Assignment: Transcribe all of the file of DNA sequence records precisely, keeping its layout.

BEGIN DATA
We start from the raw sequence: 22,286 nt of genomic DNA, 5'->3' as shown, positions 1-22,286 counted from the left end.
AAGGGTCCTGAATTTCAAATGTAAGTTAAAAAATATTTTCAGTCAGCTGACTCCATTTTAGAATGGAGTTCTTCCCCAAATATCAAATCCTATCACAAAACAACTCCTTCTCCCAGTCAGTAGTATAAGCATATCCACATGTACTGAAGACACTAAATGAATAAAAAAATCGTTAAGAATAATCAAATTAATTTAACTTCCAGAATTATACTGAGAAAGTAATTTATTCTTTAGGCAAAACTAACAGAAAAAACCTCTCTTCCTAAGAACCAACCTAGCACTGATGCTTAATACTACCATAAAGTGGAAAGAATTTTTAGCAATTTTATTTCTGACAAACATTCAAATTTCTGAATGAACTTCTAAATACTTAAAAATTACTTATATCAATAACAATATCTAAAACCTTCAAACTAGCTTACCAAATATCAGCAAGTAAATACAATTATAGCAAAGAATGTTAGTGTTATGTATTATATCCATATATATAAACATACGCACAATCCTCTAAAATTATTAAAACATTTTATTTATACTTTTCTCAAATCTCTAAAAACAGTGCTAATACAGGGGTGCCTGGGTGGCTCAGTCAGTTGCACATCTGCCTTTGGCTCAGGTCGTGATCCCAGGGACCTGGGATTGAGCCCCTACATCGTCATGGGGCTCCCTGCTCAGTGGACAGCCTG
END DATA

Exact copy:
We start from the raw sequence: 22,286 nt of genomic DNA, 5'->3' as shown, positions 1-22,286 counted from the left end.
AAGGGTCCTGAATTTCAAATGTAAGTTAAAAAATATTTTCAGTCAGCTGACTCCATTTTAGAATGGAGTTCTTCCCCAAATATCAAATCCTATCACAAAACAACTCCTTCTCCCAGTCAGTAGTATAAGCATATCCACATGTACTGAAGACACTAAATGAATAAAAAAATCGTTAAGAATAATCAAATTAATTTAACTTCCAGAATTATACTGAGAAAGTAATTTATTCTTTAGGCAAAACTAACAGAAAAAACCTCTCTTCCTAAGAACCAACCTAGCACTGATGCTTAATACTACCATAAAGTGGAAAGAATTTTTAGCAATTTTATTTCTGACAAACATTCAAATTTCTGAATGAACTTCTAAATACTTAAAAATTACTTATATCAATAACAATATCTAAAACCTTCAAACTAGCTTACCAAATATCAGCAAGTAAATACAATTATAGCAAAGAATGTTAGTGTTATGTATTATATCCATATATATAAACATACGCACAATCCTCTAAAATTATTAAAACATTTTATTTATACTTTTCTCAAATCTCTAAAAACAGTGCTAATACAGGGGTGCCTGGGTGGCTCAGTCAGTTGCACATCTGCCTTTGGCTCAGGTCGTGATCCCAGGGACCTGGGATTGAGCCCCTACATCGTCATGGGGCTCCCTGCTCAGTGGACAGCCTG